As United Methodists debate how the denomination regards homosexuality, many LGBTQ church members have felt they are not so much at the table as the main course to be served.
After hearing their concerns, the denomination’s Council of Bishops took the unprecedented step of addressing a pastoral letter to the global LGBTQ community that laments the harm done.
However, a number of lesbian, gay, bisexual, transgender and queer United Methodists say the letter falls short. Yet other LGBTQ members find it offers needed recognition.
“As leaders of the church, we are brokenhearted by conversations that dishonor, objectify and dehumanize,” said the bishops’ letter. “We confess, as Bishops of The United Methodist Church and as we attempt to honor our convictions, that our actions and words have not always been life-giving or honoring of the LGBTQ community. Amid our sorrow, we seek to learn and grow in grace.”
The Rev. Pamela R. Lightsey, an openly queer United Methodist elder and academic, responded to the letter in a Facebook post whose message was echoed by a number of fellow LGBTQ church members. She commended the bishops for taking the step of writing the letter but expressed disappointment in its contents.
“I don’t look for the council as a whole to say what it cannot. Many of the very persons complicit in our oppression sit on the council,” Lightsey told United Methodist News Service. “I do, nonetheless, hope that active members of the episcopacy who have been quiet in their support of the rights of LGBTQ UMC members will now step forward and boldly say the denomination must end its discriminatory practices.”
The Council of Bishops approved a motion at its Nov. 4-7 meeting to write the pastoral letter. Its writing team included a bishop from each of the denomination’s five jurisdictions in the United States and seven central conferences in Africa, Europe and the Philippines.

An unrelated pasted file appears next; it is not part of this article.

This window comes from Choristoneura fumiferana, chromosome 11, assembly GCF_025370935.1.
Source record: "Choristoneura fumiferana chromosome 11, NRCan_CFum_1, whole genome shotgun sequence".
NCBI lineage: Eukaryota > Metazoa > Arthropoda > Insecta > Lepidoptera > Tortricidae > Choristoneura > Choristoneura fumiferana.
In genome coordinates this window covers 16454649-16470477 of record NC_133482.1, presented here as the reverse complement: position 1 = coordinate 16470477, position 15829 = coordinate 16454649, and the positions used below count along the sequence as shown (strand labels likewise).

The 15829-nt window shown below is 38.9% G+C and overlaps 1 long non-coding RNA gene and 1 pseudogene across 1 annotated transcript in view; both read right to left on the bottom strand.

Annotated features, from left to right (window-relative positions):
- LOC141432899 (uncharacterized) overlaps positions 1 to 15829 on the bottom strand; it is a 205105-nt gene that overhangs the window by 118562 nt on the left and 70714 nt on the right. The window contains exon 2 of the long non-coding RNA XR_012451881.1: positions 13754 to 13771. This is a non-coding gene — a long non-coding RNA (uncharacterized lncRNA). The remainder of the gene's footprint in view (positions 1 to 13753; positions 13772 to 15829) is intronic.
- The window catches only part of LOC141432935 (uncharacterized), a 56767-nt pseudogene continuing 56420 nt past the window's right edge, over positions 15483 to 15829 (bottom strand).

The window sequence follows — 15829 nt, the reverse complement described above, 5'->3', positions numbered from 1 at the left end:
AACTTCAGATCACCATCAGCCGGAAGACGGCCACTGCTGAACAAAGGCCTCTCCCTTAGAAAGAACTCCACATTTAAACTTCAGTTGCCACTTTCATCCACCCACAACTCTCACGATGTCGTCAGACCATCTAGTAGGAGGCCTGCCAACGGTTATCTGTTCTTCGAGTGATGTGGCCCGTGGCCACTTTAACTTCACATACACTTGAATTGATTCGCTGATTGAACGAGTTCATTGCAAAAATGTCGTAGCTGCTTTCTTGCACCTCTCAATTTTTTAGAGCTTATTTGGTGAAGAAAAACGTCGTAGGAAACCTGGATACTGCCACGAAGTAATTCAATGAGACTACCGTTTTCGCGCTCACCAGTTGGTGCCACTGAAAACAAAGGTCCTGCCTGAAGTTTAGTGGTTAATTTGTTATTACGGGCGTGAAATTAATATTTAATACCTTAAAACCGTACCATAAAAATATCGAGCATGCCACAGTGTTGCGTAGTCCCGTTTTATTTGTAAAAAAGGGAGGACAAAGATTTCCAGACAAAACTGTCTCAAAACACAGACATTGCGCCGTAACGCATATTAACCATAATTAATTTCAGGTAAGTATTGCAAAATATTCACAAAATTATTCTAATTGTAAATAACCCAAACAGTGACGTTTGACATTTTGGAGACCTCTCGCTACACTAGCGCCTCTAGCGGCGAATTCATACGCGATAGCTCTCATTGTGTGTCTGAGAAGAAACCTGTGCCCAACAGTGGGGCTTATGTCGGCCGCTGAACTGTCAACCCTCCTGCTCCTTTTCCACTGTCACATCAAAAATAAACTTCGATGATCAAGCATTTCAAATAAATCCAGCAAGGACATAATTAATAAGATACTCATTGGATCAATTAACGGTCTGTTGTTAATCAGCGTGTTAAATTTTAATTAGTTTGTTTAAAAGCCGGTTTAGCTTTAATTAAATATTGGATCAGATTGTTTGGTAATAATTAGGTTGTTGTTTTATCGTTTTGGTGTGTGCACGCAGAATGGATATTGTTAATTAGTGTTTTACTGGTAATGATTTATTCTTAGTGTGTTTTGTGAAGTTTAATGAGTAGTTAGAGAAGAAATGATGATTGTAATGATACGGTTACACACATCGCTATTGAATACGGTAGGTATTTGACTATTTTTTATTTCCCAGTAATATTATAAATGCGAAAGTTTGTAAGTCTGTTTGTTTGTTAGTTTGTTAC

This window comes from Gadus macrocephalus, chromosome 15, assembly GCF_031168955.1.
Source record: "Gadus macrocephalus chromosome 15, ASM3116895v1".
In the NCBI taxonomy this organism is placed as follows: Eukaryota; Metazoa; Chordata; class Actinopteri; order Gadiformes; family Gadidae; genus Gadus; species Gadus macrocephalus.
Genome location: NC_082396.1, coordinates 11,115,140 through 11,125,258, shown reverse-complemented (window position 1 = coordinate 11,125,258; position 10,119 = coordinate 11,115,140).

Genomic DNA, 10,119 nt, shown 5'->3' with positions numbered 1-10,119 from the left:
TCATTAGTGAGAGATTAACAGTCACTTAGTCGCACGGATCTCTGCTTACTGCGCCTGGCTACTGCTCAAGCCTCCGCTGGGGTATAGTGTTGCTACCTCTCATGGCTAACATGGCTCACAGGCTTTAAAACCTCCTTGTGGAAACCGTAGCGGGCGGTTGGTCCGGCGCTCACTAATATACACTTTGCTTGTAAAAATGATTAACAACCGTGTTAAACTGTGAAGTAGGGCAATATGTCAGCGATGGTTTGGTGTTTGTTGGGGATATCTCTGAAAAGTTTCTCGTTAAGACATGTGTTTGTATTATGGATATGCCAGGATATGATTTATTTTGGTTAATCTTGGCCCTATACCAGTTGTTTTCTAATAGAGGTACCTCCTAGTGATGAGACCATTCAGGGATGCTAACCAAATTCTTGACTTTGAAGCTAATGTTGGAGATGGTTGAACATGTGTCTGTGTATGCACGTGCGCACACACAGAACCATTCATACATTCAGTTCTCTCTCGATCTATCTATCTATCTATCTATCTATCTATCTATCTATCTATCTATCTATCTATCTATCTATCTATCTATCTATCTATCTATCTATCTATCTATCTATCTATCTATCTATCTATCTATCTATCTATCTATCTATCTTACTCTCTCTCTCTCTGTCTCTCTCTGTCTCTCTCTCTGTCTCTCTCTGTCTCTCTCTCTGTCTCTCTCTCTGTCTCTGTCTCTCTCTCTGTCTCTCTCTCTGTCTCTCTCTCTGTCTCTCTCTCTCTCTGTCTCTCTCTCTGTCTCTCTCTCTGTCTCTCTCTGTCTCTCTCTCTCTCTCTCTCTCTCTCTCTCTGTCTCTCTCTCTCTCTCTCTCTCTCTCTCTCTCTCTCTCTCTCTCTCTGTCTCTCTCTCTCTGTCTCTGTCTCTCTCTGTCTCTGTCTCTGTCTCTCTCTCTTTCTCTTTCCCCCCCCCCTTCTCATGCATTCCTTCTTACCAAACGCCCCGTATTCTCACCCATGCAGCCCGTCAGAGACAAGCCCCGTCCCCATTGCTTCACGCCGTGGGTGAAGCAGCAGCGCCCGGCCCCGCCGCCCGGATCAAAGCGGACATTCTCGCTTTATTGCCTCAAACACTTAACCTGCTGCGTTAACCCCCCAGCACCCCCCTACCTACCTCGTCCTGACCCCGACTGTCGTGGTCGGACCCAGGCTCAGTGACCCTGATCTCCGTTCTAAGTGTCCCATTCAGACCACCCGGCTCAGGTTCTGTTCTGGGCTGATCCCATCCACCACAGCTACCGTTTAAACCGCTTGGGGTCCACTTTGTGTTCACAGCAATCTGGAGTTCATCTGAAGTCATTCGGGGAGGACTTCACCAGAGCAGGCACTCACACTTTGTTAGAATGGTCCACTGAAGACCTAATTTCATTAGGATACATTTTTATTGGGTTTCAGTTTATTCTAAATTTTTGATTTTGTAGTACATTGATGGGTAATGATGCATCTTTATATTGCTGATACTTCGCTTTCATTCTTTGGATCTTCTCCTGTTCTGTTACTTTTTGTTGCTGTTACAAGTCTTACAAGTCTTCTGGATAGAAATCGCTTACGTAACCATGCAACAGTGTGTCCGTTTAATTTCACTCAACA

Bishops released the letter in English late Friday afternoon, Dec. 28. They plan to translate it into other languages, said the Rev. Maidstone Mulenga, the Council of Bishops’ director of communications.
Dennis Akpona, a United Methodist from Nigeria — where coming out can have deadly consequences — finds hope in the letter. As a gay man who loves God, he said, he sees the church as a refuge.
“Though the letter was not perfect, I believe this is the first step to redemption and there is still a lot to be done by the bishops, especially in the African central conferences,” said Akpona. He now has asylum in the United States but continues outreach with African United Methodists on behalf of the unofficial advocacy group Reconciling Ministries Network.
“I look forward to a time where LGBTQ+ family in Africa will feel comfortable approaching their clergy and bishops to discuss issues affecting them without any fear of discrimination from the church.”
The bishops’ letter comes as United Methodists around the globe prepare for a special General Conference on Feb. 23-26 in St. Louis. The special session of the multinational lawmaking assembly aims, after decades of debate, to set the direction on how the denomination ministers with LGBTQ individuals.
The letter follows the urging of the unofficial LGBTQ advocacy group Love Prevails. The group, which previously has disrupted church meetings, instead presented a letter at the bishops’ fall meeting.
“As the special General Conference approaches, our lives and worth come under ever more vicious and sustained scrutiny,” the Love Prevails letter said. “No matter which plan is passed or if no plan is passed in February 2019, the lives and the loves of queer people will be fought over without us having much voice or vote in that process.”
The Rev. Will Green, speaking on behalf of Love Prevails, said the letter confirms the bishops know they are doing harm but lacks any awareness of accountability.
“We hope the bishops learn that when they are hurting people, they should stop,” he said. “Instead of modeling mature Christian reflection, the letter was somehow made even worse by bishops who think they have done a good thing.”